How Businesses Can Prepare for the Era of Robotic Things

In our post last Friday we discussed some of the momentous ways that emerging technologies in recent years have transformed our ways of life and how we do business. Particularly, we pinpointed the confluence of mobile, cloud, and Big Data as the forces behind unprecedented new levels of collaboration, development, and production throughout all sectors of society. Just take, for instance, the transformations posed by the era of cloud computing on a small business. It used to be that setting up a data infrastructure was no small undertaking and required months of onsite preparation, including servers and frameworks along with paperwork and testing and customization. But now anyone with a credit card can setup a whole infrastructure in less than 5 minutes.

As Steve Case has said in his recent book, the Third Wave of the Internet is promising to be many times more disruptive than the first instantiation 20 years ago. In the past two decades we’ve progressed beyond the age of information sharing and sociability to the point now where everyone and everything is becoming connected virtually whether on the road, at home, or in the office. This new era of technological change will transform everything we thought we knew about the world and more.

This includes even the very nature of work. Thanks to advances in machine learning, artificial intelligence, and the emergence of cognitive computing (think IBM Watson) machines are now smart enough to do jobs once consigned only to humans. If there was ever a concern that robotics might steal your job, then now is the time to skill-up and keep one step ahead of them. Market predictions tell us that global robotics will increase by well over 400% in the next 4 years!

So this brings us back to some of the questions we started to pose in Friday’s blog. How can businesses today of various sizes adequately prepare for the “tsunami” of changes that will be coming in the next few years without being swept away? How can your organization get onboard with the Internet of Things? Or survive the robotics revolution for that matter?


If you’re a fledgling startup, the market can be your friend precisely because you’re fresh and un-encumbered. But here are a few more considerations to keep in mind:

  • Make Internet of Things a central part of your customer outreach; embrace the technology and use it to set yourself apart from the competition.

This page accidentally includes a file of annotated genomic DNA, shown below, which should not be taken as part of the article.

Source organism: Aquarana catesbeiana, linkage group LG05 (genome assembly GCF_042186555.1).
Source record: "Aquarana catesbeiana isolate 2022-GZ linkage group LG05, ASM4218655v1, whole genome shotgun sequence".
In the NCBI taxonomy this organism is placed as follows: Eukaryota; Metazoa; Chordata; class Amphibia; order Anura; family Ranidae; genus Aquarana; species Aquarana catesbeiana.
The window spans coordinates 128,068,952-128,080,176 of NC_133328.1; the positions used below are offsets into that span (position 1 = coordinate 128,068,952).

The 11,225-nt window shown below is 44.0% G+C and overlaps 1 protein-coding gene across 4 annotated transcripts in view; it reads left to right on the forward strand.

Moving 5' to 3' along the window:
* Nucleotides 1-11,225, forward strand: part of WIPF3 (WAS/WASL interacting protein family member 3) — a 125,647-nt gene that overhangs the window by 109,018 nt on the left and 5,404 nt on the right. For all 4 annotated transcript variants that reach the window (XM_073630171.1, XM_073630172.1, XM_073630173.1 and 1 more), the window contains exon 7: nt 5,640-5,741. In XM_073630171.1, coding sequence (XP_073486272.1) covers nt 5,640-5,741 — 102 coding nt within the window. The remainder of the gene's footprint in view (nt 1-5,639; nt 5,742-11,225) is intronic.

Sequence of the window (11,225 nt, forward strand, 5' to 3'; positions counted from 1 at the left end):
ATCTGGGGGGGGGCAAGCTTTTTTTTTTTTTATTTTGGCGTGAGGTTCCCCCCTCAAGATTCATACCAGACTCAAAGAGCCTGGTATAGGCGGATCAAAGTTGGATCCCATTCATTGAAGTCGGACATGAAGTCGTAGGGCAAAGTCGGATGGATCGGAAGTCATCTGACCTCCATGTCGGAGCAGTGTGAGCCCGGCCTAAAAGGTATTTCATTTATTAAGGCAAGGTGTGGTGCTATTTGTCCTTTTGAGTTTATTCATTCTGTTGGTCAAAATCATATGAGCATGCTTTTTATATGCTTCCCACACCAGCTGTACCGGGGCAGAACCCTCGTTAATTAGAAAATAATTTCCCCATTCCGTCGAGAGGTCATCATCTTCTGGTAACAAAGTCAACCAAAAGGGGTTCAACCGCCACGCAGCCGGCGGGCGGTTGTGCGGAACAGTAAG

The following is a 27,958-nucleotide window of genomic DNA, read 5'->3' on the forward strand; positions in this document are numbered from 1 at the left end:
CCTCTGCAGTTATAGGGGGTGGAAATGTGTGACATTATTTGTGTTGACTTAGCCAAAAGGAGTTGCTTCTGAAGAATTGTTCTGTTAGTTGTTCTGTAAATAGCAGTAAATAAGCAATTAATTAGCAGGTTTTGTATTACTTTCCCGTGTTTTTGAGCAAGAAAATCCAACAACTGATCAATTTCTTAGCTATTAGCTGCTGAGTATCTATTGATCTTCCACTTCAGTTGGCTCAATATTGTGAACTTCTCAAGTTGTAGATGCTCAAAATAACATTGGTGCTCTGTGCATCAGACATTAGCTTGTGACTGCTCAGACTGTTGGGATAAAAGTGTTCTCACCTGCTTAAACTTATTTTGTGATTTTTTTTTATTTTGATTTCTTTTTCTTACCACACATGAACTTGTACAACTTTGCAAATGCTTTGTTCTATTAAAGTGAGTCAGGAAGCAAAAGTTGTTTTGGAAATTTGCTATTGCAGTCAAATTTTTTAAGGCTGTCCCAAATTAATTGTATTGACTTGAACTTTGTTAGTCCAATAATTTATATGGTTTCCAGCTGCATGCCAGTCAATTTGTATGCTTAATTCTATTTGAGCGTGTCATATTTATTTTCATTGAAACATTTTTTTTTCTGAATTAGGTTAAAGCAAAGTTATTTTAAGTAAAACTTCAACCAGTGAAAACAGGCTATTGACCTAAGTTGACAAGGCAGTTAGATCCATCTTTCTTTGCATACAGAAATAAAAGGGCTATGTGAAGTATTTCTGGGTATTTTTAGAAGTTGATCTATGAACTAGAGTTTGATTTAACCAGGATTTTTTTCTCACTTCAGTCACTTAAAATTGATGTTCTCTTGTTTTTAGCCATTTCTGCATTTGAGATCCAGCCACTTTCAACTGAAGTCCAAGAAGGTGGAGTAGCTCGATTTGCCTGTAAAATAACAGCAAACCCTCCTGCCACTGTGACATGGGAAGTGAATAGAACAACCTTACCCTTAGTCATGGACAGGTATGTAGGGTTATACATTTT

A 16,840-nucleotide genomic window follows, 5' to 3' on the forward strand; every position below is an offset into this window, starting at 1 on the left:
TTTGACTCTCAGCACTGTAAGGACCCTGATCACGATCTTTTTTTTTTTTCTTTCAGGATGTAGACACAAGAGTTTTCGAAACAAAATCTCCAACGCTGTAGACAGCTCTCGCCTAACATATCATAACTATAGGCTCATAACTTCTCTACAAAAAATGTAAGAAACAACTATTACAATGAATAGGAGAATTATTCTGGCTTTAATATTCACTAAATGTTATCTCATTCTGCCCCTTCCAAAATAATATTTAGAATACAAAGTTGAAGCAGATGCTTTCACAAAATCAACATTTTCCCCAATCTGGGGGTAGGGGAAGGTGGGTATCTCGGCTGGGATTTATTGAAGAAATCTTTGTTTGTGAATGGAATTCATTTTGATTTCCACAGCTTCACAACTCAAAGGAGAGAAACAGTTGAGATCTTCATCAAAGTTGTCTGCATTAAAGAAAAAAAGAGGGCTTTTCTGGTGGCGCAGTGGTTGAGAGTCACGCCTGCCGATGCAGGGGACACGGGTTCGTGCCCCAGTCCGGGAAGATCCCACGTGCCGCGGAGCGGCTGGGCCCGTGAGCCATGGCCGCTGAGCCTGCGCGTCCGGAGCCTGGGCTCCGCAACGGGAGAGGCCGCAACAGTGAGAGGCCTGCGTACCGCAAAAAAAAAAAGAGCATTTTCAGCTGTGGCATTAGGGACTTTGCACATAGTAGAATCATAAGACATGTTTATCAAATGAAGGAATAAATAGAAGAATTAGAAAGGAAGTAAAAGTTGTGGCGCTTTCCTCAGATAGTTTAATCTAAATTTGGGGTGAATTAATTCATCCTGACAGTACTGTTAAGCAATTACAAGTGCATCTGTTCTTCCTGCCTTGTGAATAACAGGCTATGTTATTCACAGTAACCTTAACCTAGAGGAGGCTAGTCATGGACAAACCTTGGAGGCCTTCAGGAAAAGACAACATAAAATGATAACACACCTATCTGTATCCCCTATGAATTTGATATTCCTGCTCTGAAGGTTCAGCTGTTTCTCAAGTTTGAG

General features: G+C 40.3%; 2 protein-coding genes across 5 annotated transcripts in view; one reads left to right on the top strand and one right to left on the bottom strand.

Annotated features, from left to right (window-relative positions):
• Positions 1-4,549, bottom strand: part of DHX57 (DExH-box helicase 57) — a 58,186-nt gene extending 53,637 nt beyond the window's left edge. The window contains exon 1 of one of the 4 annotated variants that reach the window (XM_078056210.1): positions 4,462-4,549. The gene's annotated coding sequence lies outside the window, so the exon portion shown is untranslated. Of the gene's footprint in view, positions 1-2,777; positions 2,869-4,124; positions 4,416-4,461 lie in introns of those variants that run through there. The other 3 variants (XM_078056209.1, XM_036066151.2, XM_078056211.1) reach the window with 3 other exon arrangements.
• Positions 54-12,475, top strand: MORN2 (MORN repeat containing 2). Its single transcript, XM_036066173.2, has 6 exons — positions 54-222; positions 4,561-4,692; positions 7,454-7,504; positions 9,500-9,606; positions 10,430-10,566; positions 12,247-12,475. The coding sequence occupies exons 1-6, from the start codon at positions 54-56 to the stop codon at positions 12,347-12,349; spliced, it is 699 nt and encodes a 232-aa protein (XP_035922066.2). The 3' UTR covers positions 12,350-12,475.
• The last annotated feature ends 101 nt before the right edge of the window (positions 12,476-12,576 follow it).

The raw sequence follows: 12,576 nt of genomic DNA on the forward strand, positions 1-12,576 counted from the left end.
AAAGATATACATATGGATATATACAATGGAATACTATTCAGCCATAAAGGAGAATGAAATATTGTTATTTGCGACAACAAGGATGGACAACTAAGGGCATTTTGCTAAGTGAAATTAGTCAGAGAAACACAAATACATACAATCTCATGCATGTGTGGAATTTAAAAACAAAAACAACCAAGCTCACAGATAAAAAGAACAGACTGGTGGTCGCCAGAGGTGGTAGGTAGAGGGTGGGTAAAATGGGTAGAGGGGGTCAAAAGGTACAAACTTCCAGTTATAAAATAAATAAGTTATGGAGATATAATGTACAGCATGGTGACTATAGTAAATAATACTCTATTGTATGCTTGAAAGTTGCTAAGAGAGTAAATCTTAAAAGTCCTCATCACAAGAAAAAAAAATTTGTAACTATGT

• Brainstorm about what parts of your operation can be more easily automated.
  • Start testing and experimenting with robots and consider adopting Telepresence devices to enable employees to work remotely. By keeping new technologies on everyone’s radar you send the message that you’re forward-thinking.
  • Preserve a culture of innovation and continually disrupt yourself in order to stay market relevant.
  • Being nimble and agile is an advantage, leverage it!


If you’re a “brick and mortar” company there’s usually a built-in tendency to follow business as usual. That would be the worst mistake at such a critical time. Since markets are changing at lightning speed, disruption is inevitable. Here is what you need to do to be self-disruptive:

  • Hire a market strategist to advise your leadership on how to pivot towards becoming a digital organization.
  • Don’t try to boil the ocean but find out how to start with incremental changes in your products and services and then extend your reach to untapped markets. Setup some key performance indicators that can be adopted to measure your initial progress.
  • Adopt a content-and-audience-first approach by using blogs, podcasts, and videos to build a faithful online following you can leverage to promote your brand and drive sales.
  • Provide regular training and new opportunities for employees to “skill-up” and then let them leverage that new knowledge on the job.


In this category revenue is usually not a problem, but it is much easier to trip over yourself. Here are a few pointers:

  • Engage with Gartner or Forrester to provide market research and analysis on the latest disruptive technology trends and organizational impacts.
  • Leverage cognitive computing, machine learning, and artificial intelligence as a central part of your R&D, and start to find ways to build solutions around these technologies.
  • Promote continual innovation and disruption, encourage employees to become intrapreneurs within the organization, and then reward those who lead the charge.
  • Consider Myria Research’s perspective on how the rise of robots will extend to the executive suite with the new role of CRO – Chief Robotics Officer.

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